Mortgage brokers will bring your application to multiple lenders and then will earn a fee or a commission from the bank or lender that ends up funding your loan.
Doesn’t work alongside the people closing your loan
Once you decide which loan and lender is right for you, a mortgage broker should work with the lender’s underwriting department, title company and any other administrative staff to help you close the loan.
Unlike a loan officer, however, the broker doesn’t work for the same company as those people and is only able to do so much to make the process smoother.2 It’s one thing to leave a voicemail to an underwriter with a question about the status of a loan, like a broker, but much more effective to tell someone on your team that the loan needs to be completed today, like an LO.
Pros of working with a Mortgage Broker
- They’ll provide you with loan options from multiple lenders
- They’ll do the comparison shopping for you
- You can more easily switch lenders if for some reasons your first loan is denied
Cons of working with a Mortgage Broker
- He or she cannot make the final decision of if your loan is approved or not
- A broker is not as hands-on with the application and approval process
- You may not have as many DPA programs available to you
- Unable to lend you money directly
Proper Rate uses the first Digital Mortgage, but at this point, many lenders have a high-tech application process that’s fast and efficient. Most of these are backed up by expert loan officers who use the online application to easily gather all of your information, but still work closely with you. That one-on-one service is how they make sure you get the best loan for your needs and can help you navigate any obstacles that may come up.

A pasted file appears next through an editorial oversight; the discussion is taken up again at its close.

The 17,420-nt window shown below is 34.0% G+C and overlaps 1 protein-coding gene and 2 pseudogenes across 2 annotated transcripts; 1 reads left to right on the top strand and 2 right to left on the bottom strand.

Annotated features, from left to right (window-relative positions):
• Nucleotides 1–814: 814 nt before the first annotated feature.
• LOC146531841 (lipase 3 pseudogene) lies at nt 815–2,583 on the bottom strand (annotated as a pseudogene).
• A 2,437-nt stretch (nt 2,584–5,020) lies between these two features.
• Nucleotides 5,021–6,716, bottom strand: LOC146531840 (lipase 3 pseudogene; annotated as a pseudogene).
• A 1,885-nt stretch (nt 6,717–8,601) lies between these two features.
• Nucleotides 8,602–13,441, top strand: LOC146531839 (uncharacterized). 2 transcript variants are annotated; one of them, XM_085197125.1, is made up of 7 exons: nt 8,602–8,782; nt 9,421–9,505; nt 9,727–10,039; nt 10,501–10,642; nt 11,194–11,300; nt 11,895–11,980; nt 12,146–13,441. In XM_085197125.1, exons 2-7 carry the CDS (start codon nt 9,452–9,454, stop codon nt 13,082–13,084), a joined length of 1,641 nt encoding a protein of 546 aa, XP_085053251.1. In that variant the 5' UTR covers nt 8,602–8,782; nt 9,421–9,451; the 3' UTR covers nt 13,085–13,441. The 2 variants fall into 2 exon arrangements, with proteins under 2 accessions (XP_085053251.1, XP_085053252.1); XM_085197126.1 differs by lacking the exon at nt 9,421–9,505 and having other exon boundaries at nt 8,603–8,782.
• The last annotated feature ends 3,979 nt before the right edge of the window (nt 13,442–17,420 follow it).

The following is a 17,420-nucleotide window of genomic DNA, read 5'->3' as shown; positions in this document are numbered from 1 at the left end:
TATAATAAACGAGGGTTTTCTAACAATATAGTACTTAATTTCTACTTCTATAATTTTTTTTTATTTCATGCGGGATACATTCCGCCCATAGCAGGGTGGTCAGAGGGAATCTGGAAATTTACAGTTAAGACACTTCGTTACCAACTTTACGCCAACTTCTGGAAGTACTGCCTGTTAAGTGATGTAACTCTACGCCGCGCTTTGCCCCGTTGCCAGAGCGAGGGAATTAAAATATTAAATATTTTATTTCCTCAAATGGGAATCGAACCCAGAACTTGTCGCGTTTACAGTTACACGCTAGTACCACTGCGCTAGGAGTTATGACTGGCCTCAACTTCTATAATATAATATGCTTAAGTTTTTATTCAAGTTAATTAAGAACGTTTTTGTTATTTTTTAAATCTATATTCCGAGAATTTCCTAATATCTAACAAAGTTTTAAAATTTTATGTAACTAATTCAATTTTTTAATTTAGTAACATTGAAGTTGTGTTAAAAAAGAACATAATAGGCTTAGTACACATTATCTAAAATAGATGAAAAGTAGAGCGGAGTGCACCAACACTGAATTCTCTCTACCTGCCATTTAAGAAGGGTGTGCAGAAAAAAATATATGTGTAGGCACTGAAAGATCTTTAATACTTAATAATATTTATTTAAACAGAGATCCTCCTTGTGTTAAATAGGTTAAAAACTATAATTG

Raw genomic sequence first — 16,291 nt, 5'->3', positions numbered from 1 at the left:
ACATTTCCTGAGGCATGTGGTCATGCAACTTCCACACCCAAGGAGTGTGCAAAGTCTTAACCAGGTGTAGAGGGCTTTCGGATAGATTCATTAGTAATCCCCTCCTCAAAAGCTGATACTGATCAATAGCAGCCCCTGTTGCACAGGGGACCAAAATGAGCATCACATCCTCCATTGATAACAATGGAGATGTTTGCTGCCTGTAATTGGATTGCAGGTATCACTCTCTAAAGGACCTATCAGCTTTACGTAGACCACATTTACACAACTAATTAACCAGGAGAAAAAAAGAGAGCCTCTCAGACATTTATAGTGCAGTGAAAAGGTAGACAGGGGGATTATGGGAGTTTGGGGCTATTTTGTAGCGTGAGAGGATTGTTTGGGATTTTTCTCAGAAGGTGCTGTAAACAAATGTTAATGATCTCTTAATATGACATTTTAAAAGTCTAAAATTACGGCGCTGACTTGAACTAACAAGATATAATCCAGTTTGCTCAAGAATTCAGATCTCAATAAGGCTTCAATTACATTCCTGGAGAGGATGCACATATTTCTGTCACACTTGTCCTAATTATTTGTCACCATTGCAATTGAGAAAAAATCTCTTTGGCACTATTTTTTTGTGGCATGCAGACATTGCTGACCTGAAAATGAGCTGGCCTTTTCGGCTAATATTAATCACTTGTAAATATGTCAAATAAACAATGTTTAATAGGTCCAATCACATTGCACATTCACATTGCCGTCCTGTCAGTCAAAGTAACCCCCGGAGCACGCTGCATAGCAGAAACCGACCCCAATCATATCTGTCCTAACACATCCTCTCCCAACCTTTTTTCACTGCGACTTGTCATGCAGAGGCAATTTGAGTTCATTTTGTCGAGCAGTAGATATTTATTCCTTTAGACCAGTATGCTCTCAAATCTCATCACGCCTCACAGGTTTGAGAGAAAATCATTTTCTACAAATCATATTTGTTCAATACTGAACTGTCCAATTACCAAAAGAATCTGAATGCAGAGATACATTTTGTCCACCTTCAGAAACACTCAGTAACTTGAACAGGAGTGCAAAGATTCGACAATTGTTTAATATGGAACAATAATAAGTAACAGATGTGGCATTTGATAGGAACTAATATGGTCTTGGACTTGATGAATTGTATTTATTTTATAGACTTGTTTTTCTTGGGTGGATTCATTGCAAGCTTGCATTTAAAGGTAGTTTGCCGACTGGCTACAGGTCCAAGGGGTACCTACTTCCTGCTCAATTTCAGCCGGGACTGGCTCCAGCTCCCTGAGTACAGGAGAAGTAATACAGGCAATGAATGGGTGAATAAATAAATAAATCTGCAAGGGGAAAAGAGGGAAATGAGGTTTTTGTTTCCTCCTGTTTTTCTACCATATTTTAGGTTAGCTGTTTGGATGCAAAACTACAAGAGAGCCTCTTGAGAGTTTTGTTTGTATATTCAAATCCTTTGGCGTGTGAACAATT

But other lenders use their online platforms to streamline the whole process, so much so that you may not work directly with a loan officer or broker. In fact, some of the largest mortgage lenders in the country are entirely online and don’t even have a single branch office that you could walk into and talk with an originator.
Pros of working with an Online Lender
- Fast, streamlined service that will speed up the financing process
- Convenience of working online
Cons of working with an Online Lender
- Some of the largest ones don’t have a branch-office where you can meet face-to-face with your originator
Choosing who to work with
While loan officers, mortgage brokers and online lenders all offer essentially the same service, the difference in how they do that can be significant. If your needs are fairly straightforward, then perhaps an online lender could be right for you. If you’d like more expertise and personal attention for your loan, a loan officer or broker could be the way to go.
Buying a home is a big deal—for most people the biggest financial decision of their lives. So it’s important that you feel comfortable with who you are working with and getting your loan from. Because finding the right one will not only give you a chance to save some money, but potentially save you headaches and anxiety as you work your way to the closing table.
1 “Should you use a Mortgage Broker or Bank Loan Officer?” by David Welliver, Moneyunder30.com accessed 4/28/21
2 “Mortgage Broker vs. Loan Officer: What’s the Difference?” by Denny Ceizyk, MagnifyMoney.com Blog accessed 4/28/21